Non-taxable trusts that were created on or before 6 October 2020 must register on or before 1 September 2022.
Non-taxable trusts created after 6 October 2020 must register by the later of 1 September 2022 or within 90 days of creation.
The TRS record must be kept up to date. The information on TRS must be updated within 90 days of the date that the trustees become aware of changes to the trust details or beneficial ownership - for example, if the settlor dies, or there is a change of trustees and/or beneficiaries.
If the trust is taxable, you must declare the trust is up to date on an annual basis by 31 January.
Before you can register a trust as a trustee, you need to have an Organisation Government Gateway user ID and password. If you do not have one, you can create one the first time you register. You’ll need a Government Gateway user ID for each trust you want to register.
Trustees can then register and make changes to a trust online at the below locations:
To register a trust on TRS, you’ll need:
Details of the trust:
Settlor(s) details (the person who set up the trust):
Lead trustee details:
Classes of beneficiaries (a group of individuals who are not yet known or named individually):
Beneficiaries that are a charity or trust:
If the trust later becomes taxable further details about the trust and the assets it holds will be needed. HMRC will then provide a Unique Taxpayer Reference (UTR), which will replace the Unique Reference Number (URN) initially issued.
If the trust is connected to an overseas jurisdiction (such as in the EEA), it may need to be registered there as well. Advice from a local tax expert in that jurisdiction should be sought to understand any requirements.
It is the trustees duty to retain a copy of the trust deed and store this carefully. However, if this is mislaid, we may be able to provide a copy from our records.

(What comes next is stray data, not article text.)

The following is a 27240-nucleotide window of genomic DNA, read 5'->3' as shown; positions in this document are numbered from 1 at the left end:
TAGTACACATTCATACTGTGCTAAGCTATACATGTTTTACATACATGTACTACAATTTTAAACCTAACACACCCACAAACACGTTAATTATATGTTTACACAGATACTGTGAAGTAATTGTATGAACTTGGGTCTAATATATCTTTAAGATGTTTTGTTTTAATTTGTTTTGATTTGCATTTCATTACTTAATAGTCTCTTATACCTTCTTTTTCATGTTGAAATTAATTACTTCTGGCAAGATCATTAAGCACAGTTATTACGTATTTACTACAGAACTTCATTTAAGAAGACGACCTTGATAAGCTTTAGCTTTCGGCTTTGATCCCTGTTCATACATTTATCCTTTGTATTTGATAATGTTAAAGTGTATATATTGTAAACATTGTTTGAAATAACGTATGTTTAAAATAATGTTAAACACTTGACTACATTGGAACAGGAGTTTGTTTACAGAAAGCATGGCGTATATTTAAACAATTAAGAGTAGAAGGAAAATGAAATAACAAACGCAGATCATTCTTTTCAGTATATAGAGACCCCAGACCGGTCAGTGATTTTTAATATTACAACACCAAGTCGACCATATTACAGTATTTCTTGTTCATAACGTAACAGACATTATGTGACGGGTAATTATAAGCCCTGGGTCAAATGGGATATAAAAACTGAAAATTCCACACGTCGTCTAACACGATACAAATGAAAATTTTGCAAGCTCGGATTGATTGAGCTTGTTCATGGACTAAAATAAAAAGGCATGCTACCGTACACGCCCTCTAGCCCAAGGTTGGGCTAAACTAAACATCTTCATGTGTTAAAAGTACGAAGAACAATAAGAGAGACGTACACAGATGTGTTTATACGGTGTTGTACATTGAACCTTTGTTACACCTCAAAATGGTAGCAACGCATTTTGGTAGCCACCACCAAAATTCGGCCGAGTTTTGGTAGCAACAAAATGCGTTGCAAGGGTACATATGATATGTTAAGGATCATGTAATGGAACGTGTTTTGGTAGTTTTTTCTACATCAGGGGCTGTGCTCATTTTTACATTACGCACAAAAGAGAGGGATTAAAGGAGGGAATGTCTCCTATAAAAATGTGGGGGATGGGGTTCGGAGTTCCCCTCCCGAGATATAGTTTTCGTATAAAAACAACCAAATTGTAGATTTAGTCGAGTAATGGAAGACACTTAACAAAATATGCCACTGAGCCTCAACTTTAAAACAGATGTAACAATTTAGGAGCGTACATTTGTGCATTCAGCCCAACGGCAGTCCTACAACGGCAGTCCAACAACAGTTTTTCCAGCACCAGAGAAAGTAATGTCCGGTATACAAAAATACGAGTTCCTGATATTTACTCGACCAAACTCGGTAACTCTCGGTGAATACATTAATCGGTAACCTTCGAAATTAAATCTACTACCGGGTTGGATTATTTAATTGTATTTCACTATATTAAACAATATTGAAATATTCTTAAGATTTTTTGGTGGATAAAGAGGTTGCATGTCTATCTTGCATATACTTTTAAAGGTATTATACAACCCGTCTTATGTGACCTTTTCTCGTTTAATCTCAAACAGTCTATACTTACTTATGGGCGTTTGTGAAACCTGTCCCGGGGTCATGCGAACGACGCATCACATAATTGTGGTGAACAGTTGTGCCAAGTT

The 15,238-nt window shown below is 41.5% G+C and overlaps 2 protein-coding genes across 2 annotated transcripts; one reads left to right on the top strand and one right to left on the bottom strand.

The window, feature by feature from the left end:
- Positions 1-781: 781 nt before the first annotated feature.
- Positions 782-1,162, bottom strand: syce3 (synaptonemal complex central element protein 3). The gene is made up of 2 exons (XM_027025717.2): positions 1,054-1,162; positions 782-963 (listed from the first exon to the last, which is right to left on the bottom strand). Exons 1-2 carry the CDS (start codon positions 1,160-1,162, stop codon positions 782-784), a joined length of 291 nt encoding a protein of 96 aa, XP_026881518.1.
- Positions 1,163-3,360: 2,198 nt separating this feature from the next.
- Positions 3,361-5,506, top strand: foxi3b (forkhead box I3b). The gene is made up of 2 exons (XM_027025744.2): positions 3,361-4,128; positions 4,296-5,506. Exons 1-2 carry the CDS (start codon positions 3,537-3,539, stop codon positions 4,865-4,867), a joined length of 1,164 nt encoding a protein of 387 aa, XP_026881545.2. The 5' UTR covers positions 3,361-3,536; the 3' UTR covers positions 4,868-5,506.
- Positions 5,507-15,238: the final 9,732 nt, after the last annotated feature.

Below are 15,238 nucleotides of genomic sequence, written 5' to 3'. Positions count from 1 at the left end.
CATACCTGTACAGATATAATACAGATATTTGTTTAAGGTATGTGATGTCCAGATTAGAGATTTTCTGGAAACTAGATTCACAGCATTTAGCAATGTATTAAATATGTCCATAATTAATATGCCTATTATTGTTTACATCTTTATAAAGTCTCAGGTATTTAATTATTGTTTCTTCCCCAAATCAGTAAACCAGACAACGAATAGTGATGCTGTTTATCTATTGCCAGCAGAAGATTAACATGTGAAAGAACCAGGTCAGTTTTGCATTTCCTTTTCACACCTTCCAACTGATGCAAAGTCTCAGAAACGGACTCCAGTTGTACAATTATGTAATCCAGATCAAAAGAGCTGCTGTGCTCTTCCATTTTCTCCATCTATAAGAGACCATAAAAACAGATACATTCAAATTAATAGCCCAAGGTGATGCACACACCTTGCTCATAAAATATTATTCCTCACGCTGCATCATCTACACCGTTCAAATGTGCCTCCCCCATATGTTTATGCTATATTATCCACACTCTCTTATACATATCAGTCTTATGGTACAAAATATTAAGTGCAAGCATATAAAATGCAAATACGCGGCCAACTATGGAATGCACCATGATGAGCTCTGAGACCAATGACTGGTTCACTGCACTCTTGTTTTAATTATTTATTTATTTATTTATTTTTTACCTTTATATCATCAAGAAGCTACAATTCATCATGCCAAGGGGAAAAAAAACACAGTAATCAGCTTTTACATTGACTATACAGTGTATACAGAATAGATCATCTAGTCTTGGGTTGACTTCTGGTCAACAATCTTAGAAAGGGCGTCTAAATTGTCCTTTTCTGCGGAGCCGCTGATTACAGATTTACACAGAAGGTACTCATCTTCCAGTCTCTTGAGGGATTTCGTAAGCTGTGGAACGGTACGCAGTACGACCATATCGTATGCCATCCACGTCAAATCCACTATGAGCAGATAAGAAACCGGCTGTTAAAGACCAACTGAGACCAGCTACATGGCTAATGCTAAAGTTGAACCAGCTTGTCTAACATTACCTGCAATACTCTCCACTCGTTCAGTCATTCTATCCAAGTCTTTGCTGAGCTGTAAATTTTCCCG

As part of a recent upgrade to a new document storage system, we temporarily have only basic search functionality to some records. This means that in some cases, it may not be possible to provide a copy of your trust documentation by the 1 September registration deadline.
In these circumstances, you should speak to your financial adviser who should be able to provide you with a copy.
If this is not possible, you should register using the information that is available by the 1 September deadline, correcting any errors once a copy of the trust documentation has been located.
Where failure to register or failure to keep the information up to date is due to deliberate behaviour on the part of the trustees, a £5,000 penalty may be charged per offence.
In practice, should HMRC become aware of a registerable trust for which the information on the TRS is missing or has become out of date, HMRC may issue a warning letter to the trustee or agent in the first instance (unless the omission is due to deliberate behaviour on the part of the trustees). This is in recognition of the fact that the registration requirement is a new and unfamiliar obligation for many trustees.